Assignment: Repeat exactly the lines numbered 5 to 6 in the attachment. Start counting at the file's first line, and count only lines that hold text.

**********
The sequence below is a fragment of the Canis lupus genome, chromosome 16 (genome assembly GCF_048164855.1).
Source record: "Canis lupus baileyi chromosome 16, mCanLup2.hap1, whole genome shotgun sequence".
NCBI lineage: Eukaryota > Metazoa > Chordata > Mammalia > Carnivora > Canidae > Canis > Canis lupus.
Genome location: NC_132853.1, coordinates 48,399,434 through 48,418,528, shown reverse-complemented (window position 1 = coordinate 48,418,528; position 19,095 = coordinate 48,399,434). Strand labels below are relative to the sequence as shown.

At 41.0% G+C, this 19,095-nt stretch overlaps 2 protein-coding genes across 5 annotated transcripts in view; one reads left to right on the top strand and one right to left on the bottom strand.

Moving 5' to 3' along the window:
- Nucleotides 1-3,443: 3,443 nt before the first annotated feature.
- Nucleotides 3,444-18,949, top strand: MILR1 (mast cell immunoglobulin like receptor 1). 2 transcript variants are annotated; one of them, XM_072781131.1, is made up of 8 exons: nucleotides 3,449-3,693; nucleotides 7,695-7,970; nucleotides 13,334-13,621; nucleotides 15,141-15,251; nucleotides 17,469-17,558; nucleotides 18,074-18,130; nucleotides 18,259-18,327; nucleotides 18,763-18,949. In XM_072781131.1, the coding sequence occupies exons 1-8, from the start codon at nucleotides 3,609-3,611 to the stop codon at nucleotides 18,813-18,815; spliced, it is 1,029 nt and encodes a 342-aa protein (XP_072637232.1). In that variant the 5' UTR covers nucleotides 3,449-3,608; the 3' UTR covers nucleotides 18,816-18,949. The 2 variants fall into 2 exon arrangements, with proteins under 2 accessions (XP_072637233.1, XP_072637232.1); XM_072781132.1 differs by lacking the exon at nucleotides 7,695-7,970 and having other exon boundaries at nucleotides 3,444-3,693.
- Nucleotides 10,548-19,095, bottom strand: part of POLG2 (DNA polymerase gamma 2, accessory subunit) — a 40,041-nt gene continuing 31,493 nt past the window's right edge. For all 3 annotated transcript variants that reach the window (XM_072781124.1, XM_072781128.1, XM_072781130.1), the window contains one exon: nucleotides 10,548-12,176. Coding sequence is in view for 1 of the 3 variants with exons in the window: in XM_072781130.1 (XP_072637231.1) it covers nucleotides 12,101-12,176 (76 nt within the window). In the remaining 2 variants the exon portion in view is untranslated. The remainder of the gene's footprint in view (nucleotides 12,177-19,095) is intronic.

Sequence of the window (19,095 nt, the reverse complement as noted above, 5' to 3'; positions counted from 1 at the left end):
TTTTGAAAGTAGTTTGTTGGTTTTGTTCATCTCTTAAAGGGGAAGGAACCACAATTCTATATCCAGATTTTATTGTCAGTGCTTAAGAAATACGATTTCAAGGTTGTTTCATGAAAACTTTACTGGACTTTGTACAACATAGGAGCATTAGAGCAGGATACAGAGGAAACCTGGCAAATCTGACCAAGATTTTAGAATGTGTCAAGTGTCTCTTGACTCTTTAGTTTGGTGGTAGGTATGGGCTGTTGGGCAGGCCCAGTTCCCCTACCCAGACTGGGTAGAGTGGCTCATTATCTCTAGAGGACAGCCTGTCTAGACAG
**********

At 41.0% G+C, this 19,095-nt stretch overlaps 2 protein-coding genes across 5 annotated transcripts in view; one reads left to right on the top strand and one right to left on the bottom strand.

Moving 5' to 3' along the window: